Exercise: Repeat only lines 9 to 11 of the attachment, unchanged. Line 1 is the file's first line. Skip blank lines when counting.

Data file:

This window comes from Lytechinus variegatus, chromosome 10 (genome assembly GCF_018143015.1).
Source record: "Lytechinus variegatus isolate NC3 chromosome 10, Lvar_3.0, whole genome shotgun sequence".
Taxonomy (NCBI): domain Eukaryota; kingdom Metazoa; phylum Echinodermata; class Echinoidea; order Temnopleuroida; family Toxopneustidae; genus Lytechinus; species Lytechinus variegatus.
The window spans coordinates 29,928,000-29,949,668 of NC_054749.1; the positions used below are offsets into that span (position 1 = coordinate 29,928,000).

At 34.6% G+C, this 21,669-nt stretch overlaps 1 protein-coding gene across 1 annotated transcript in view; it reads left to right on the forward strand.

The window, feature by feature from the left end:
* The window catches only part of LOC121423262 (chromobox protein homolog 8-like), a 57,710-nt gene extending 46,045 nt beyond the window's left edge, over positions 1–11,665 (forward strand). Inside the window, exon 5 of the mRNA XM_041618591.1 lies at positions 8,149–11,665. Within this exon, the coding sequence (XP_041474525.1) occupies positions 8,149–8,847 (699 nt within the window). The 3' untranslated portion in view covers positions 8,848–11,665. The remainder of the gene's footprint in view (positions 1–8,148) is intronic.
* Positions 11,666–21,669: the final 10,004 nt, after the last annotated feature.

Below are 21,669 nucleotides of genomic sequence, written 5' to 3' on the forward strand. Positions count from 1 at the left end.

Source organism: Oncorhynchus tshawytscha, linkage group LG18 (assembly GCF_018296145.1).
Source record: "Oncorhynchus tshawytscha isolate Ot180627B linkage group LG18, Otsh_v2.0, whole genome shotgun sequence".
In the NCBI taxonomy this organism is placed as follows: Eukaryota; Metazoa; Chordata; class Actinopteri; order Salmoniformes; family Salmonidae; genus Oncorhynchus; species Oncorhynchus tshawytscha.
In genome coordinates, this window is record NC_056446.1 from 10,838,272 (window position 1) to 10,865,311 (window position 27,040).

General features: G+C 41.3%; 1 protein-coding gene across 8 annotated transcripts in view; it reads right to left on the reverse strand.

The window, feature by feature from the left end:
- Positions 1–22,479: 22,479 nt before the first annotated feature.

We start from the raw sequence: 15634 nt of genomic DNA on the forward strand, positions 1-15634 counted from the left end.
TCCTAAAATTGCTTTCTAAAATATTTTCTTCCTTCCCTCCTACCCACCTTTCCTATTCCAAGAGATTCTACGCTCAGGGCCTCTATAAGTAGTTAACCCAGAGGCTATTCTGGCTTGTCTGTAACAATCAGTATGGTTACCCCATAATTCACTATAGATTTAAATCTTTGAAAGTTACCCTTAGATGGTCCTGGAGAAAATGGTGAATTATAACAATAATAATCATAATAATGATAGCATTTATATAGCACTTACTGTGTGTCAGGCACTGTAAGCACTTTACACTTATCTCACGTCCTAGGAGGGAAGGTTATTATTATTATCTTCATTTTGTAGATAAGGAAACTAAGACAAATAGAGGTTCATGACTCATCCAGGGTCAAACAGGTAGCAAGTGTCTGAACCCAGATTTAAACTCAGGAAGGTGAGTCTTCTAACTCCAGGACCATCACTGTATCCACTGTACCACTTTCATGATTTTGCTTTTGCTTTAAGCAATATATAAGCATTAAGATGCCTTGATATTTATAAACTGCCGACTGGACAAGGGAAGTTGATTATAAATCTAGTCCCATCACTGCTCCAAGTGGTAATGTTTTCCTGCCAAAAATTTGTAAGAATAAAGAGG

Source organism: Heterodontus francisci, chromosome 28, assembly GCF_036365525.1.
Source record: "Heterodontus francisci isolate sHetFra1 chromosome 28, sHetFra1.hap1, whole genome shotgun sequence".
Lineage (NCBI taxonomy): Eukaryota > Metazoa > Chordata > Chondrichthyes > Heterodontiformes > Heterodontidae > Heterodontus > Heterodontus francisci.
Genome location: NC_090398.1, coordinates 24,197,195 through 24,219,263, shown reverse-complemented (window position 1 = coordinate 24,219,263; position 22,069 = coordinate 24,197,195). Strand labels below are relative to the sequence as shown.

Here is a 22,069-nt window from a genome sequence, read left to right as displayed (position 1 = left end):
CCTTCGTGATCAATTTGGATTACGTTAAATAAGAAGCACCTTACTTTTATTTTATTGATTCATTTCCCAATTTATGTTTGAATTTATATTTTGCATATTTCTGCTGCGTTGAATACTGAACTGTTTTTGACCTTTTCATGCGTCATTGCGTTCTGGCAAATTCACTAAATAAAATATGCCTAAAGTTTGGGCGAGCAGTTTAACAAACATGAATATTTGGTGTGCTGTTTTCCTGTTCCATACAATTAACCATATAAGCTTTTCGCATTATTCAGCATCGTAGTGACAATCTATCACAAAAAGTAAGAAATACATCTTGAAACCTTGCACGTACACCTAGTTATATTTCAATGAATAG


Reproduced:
Below are 21,669 nucleotides of genomic sequence, written 5' to 3' on the forward strand. Positions count from 1 at the left end.

Source organism: Oncorhynchus tshawytscha, linkage group LG18 (assembly GCF_018296145.1).
Source record: "Oncorhynchus tshawytscha isolate Ot180627B linkage group LG18, Otsh_v2.0, whole genome shotgun sequence".